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  1. #51
    fat cnut SKkin's Avatar
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    Quote Originally Posted by Klondyke View Post
    Russia is deploying nuclear-capable Tu-160 Blackjack bombers to Venezuela this week as part of an increasingly provocative pattern of bomber training flights, according to American defense officials.
    Oh the fucking irony:

    “The Russian and Venezuelan people should see this for what it is: two corrupt governments squandering public funds, and squelching liberty and freedom while their people suffer,” Pompeo stated.


  2. #52
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    ^In contrast to other govt - looking for (how many ?) lost trillions $ to be able to improve the rates of the 40 millions Food Stamp receivers...
    (and cancelling the military exercises on the other end of the world)

  3. #53
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    Quote Originally Posted by harrybarracuda View Post
    Have you ever heard of Brazil? Chile?
    .....


  4. #54
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    If you were planning a trip to Angel Falls, you might have to take a long bus ride.

    U.S. EMBASSY IN CARACAS ISSUES ALERT REGARDING INDEFINITE CLOSURE OF CANAIMA AIRPORT
    (SVCN/CAJ)
    On 10 December 2018, the U.S. Embassy in Caracas issued an alert that reads in part as
    follows:
     Location: Canaima Airport, Canaima National Park, Bolivar State
     Event: Local authorities have closed Canaima Airport indefinitely due to a protest.
    This airport is the entry point to reach Angel Falls.” (10 Dec 2018)

  5. #55
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    A brave man. What are the chances he ends up in jail, on the run or simply dead?

    CARACAS, Venezuela (AP) — When Venezuelans rang in the new year, few in the crisis-wracked nation had even heard of Juan Guaido.


    Two weeks later, the young backbench lawmaker has emerged as a key power broker as he leads the opposition-controlled congress in a high-stakes standoff with socialist President Nicolas Maduro, who is increasingly seen as a dictator both at home and abroad.

    “Guaido for president!” people shouted Friday at the largest street rally in over a year to take on Maduro, eagerly waiting for the fresh-faced 35-year-old to speak. “Out with Maduro!”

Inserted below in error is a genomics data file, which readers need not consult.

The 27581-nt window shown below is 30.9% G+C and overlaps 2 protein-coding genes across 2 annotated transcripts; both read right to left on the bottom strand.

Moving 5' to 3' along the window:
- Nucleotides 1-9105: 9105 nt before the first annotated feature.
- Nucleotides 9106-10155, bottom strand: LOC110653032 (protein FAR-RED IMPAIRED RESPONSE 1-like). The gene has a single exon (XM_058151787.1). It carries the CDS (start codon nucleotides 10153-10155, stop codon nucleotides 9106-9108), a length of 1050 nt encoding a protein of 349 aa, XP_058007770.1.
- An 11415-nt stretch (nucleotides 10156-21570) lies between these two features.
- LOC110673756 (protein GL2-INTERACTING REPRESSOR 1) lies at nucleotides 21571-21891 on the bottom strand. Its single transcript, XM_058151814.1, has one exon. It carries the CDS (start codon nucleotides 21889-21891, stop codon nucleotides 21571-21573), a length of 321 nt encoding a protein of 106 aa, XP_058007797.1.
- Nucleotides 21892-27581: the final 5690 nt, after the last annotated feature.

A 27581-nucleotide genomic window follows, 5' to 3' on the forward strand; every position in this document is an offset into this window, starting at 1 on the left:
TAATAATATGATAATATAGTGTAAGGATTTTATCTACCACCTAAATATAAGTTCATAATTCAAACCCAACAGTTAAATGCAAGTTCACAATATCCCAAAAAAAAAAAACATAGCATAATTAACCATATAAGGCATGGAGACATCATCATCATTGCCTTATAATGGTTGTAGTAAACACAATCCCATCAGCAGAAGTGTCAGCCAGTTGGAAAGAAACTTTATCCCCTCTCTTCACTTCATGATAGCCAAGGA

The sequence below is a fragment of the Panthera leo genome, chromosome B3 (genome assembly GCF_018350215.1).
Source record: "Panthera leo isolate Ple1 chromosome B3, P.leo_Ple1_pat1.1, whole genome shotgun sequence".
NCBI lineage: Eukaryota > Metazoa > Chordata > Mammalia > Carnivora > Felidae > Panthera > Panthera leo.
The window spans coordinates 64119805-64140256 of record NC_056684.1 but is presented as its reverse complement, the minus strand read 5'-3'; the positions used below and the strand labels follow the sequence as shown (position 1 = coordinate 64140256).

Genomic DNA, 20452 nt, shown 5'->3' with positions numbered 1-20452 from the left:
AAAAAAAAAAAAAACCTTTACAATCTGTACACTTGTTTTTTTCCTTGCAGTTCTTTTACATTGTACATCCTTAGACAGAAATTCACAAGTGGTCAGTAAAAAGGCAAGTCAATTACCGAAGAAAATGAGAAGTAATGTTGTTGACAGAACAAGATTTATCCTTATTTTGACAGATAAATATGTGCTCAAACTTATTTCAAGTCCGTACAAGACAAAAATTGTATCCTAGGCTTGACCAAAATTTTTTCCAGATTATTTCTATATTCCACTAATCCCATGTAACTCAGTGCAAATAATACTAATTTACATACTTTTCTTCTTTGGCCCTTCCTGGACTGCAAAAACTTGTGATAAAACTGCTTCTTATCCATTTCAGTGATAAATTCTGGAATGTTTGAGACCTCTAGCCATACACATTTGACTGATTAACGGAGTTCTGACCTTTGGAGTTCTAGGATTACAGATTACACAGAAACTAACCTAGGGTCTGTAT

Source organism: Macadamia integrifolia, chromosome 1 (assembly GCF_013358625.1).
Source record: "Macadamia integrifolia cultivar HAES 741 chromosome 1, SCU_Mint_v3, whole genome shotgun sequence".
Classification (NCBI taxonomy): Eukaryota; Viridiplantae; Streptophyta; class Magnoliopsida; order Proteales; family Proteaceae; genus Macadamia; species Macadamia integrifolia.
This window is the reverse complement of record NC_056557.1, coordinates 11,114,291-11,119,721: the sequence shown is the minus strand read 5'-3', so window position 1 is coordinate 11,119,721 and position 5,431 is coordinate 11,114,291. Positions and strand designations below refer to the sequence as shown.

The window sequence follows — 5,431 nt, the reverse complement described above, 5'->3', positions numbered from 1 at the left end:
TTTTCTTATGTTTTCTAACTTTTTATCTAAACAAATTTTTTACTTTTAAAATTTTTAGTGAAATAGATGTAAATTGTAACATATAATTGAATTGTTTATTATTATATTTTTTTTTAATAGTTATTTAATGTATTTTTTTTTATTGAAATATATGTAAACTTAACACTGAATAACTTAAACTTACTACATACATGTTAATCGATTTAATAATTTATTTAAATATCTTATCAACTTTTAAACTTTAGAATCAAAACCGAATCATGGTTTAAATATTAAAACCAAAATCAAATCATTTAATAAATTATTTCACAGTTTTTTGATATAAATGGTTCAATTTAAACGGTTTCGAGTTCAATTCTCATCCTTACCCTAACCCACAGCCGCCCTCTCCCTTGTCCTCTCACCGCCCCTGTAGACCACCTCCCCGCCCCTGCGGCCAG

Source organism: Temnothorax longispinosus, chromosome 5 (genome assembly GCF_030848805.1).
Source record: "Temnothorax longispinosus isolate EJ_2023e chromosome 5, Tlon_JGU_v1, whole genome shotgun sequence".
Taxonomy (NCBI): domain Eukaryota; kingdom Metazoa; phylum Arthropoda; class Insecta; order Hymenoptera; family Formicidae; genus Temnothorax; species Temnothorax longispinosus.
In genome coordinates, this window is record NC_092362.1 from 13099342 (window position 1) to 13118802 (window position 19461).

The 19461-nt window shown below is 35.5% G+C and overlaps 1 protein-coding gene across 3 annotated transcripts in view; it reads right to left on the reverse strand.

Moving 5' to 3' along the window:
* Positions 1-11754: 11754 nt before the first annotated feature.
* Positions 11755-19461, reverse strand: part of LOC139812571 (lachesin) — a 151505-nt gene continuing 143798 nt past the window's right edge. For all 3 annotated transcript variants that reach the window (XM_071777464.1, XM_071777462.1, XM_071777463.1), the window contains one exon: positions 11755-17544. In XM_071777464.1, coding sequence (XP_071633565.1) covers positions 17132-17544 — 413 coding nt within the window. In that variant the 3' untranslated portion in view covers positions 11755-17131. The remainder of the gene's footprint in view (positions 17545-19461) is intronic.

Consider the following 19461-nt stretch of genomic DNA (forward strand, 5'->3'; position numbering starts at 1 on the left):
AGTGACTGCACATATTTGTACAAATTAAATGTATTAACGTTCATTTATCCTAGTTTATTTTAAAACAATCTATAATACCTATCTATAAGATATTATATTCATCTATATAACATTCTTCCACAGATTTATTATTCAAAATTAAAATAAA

As Venezuela’s economic crisis deepens, with masses fleeing the country to escape runaway inflation on pace to surpass 23 million percent, many are desperate for a new leader to rescue the once-wealthy oil nation from two decades of socialist rule.

    Dozens of countries, including the United States, denounced Maduro as illegitimate as he took the oath Thursday for a second, six-year term.

    Into that void stepped Guaido.

    An industrial engineer who cut his political teeth in a student protest movement a decade ago, he was elected to the National Assembly in 2015, and in its first session this year was named its leader.

    Maduro in a Friday night TV address from the presidential palace made light of Guaido’s newcomer status, feigning confusion over whether his name was “Guaido” or “Guaire,” a notoriously polluted river that runs through Caracas.

    “A lot of people in Venezuela are going to ask what is this ‘Guaido’?” Maduro joked.

    However, the perils of tangling with Maduro are no laughing matter. Shortly after he was elected head of the National Assembly, the rival constitutional assembly controlled by Maduro’s allies threatened Guaido and others with an investigation for treason.


    That’s the same charge that landed in jail another up-and-coming opponent, Juan Requenses, following a drone attack on Maduro in August. Requenses has yet to have a public hearing, nor have prosecutors presented any evidence in the case.

    Venezuela’s feared SEBIN intelligence police pulled Guaido from his vehicle Sunday as he headed to a town hall meeting and briefly detained him.